Jul 15, 2009

Blaming Others, Tattling, Cheating

In families with more than one child, the children are obviously competing to get parental rewards and avoid punishment. They soon learn another coping mechanism: put the others at a disadvantage, discredit the other children, make them look bad, tattle, shift the blame. This formula is simple--"By making the other guy look bad, maybe I will look good." How defeating for parents; they want cooperative behavior from their kids, but by using rewards and punishment they breed competitive behavior--sibling rivalry, fighting, ratting on brother or sister:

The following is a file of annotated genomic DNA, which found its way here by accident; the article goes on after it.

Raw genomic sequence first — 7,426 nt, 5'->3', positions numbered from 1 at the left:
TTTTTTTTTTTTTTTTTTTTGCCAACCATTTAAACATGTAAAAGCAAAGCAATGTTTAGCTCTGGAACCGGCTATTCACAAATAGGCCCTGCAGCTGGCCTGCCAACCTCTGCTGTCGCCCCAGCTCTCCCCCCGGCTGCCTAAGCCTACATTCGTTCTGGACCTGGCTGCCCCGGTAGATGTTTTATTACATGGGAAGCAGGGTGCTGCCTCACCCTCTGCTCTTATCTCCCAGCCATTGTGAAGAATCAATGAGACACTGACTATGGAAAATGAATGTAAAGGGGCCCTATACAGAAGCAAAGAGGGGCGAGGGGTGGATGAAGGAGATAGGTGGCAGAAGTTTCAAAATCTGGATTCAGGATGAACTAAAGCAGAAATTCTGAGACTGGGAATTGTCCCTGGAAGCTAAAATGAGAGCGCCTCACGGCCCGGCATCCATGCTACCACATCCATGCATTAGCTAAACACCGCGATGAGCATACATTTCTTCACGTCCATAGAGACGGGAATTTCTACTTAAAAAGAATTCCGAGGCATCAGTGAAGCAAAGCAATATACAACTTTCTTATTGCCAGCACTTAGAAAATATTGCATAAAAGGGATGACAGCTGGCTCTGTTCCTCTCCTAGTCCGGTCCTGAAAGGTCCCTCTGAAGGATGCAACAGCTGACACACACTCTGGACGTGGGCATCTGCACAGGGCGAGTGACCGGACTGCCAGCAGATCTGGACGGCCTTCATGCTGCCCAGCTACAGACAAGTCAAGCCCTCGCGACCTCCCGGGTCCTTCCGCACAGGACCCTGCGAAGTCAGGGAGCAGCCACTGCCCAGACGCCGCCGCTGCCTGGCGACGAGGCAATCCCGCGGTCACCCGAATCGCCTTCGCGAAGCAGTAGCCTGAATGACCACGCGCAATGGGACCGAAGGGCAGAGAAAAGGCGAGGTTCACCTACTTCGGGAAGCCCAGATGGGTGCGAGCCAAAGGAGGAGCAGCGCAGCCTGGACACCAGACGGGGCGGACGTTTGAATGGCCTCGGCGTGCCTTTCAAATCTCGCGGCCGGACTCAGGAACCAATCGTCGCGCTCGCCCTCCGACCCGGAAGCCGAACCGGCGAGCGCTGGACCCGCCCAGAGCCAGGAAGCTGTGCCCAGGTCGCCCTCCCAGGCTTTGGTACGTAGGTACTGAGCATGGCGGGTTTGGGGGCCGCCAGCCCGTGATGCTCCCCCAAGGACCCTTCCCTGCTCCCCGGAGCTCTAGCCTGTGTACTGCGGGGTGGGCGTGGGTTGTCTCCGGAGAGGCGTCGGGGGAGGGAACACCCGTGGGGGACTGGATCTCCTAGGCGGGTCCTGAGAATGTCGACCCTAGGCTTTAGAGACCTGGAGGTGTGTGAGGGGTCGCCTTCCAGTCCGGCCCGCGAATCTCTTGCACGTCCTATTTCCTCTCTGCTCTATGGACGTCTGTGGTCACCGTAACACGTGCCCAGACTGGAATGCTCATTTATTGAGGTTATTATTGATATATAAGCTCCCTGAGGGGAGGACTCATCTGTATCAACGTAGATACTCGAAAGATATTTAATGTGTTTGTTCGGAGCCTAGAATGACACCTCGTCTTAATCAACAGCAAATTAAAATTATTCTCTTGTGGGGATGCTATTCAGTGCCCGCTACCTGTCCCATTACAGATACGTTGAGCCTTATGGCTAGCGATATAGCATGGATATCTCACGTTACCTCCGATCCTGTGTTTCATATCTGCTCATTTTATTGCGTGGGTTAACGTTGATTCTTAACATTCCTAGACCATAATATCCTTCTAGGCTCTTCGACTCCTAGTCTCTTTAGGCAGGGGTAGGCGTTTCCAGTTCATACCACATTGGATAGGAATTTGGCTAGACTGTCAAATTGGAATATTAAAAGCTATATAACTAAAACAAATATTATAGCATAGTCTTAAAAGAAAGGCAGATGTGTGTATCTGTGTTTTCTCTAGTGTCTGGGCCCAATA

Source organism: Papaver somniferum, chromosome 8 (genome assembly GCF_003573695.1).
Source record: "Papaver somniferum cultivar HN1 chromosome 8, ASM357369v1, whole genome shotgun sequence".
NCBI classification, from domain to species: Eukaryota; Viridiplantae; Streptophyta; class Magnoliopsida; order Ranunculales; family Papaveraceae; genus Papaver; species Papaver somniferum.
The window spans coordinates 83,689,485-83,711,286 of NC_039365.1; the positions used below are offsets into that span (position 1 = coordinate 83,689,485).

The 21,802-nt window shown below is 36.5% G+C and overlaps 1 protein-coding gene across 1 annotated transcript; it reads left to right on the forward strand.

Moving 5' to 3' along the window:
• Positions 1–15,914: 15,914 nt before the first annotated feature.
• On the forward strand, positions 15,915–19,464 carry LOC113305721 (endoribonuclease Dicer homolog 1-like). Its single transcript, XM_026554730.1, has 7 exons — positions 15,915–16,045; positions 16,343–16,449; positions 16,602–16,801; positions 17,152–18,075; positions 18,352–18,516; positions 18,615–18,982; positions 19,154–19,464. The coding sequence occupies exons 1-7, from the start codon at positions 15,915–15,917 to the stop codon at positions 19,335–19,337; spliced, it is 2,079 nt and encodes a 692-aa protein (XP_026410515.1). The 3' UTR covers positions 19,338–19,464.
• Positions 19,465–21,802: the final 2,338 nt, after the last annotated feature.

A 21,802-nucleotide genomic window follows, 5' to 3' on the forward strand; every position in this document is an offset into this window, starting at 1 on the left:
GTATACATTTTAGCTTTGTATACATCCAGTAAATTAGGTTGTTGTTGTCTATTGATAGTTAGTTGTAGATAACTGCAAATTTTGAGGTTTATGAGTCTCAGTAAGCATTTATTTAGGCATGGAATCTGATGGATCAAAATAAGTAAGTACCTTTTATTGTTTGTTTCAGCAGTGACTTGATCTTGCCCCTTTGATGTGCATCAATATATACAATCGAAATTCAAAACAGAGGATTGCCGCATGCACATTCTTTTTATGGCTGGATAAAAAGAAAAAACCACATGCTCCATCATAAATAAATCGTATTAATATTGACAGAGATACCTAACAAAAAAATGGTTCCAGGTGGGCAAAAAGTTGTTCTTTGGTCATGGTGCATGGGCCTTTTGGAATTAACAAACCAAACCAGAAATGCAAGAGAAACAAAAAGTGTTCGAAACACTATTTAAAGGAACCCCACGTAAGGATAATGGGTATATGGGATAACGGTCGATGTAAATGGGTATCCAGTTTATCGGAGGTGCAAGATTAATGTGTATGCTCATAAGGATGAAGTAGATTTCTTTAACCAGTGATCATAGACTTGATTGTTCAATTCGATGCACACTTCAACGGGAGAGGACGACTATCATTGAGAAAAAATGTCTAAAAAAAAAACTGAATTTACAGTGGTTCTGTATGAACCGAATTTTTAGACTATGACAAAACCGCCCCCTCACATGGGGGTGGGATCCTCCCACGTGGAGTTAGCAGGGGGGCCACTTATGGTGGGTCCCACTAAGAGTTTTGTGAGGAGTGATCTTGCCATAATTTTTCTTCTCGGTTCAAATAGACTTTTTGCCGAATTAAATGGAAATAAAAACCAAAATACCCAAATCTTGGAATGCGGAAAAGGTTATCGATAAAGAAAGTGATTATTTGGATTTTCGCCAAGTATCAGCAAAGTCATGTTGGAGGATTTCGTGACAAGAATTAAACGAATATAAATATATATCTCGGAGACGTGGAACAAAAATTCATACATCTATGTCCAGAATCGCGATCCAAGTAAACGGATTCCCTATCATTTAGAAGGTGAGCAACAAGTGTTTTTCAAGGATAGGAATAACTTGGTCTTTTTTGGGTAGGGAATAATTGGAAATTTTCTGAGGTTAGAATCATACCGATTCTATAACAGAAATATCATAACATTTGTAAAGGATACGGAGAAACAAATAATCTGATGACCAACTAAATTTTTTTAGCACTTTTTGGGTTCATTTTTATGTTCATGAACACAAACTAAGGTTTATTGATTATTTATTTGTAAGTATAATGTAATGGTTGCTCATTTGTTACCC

"She got more ice cream than I did."
"How come I have to work int he yard when Joe doesn't?"
"He hit me first--he started it all."
"You never punished Ericka when she was my age and did the same things I'm doing now."
"How come you let Eddie get by with everything?"

Much of the competitive bickering and mutual blaming among children can be attributed to the parents' use of rewards and punishment in child-rearing. Since no one has the time, temperament, or wisdom to dispense rewards or punishments fairly and equally at all times, parents are inevitably going to create competition. It is only natural that each child wants to get most of the rewards and see her brothers and sisters get most of the punishment.

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